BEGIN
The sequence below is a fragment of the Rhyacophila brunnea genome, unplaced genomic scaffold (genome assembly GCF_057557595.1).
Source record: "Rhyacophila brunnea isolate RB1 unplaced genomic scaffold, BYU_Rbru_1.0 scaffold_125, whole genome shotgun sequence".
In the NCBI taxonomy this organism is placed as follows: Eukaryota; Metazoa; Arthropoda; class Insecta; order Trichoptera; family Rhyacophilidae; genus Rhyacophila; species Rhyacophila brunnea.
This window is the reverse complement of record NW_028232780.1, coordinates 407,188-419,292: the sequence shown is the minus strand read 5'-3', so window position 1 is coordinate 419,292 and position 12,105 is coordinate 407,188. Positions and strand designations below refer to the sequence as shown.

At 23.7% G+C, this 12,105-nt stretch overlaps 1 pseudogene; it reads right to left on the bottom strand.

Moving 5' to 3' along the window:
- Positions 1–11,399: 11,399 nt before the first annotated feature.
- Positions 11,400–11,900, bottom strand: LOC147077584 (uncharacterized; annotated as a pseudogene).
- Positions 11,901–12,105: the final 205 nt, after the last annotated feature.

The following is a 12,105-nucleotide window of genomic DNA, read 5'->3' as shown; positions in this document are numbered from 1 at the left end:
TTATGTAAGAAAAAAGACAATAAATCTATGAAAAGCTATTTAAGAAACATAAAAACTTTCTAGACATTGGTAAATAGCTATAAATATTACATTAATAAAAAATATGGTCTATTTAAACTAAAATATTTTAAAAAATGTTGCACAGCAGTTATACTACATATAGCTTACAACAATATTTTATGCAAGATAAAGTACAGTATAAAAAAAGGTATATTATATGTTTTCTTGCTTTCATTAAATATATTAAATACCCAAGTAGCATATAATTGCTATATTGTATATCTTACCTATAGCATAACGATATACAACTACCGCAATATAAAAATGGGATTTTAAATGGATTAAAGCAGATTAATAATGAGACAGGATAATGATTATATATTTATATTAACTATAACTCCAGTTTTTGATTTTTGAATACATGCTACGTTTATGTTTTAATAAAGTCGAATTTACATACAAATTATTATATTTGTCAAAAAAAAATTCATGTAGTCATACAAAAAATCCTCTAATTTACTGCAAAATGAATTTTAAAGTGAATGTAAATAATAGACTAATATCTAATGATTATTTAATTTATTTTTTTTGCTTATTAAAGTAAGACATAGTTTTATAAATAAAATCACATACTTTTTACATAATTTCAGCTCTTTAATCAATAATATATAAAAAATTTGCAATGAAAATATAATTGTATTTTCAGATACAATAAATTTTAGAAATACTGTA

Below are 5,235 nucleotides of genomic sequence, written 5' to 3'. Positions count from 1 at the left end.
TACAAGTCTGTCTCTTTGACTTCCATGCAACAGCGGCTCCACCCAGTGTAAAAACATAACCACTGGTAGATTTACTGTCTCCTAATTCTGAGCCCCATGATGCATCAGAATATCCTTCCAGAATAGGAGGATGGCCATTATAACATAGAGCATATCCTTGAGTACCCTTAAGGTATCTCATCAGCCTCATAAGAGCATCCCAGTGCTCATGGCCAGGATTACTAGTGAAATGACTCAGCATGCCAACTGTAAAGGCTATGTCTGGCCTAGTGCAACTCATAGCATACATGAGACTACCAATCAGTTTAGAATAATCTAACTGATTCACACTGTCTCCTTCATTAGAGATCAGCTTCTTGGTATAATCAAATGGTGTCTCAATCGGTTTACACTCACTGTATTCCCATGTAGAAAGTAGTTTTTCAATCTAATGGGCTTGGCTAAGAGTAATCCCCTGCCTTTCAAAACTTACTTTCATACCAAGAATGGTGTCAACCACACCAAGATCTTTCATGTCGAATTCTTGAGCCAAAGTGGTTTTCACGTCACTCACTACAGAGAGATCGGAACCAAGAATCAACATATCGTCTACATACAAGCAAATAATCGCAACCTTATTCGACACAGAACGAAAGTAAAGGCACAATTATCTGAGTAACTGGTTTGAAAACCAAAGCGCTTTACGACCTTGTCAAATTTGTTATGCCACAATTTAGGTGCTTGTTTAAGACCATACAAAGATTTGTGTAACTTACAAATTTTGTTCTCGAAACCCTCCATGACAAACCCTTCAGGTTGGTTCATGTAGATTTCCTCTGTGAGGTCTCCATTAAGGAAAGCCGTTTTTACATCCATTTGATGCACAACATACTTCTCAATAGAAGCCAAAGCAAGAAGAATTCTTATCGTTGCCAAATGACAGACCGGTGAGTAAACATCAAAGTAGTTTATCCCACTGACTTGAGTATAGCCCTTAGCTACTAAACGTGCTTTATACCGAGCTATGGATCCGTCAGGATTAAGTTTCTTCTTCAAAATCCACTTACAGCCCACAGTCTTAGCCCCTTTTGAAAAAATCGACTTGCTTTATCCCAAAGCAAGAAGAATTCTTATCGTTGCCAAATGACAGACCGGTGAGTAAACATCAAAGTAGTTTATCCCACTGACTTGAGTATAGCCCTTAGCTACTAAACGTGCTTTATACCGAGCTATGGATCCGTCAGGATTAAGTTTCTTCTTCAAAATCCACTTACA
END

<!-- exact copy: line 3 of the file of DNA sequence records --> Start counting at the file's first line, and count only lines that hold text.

In the NCBI taxonomy this organism is placed as follows: Eukaryota; Metazoa; Arthropoda; class Insecta; order Trichoptera; family Rhyacophilidae; genus Rhyacophila; species Rhyacophila brunnea.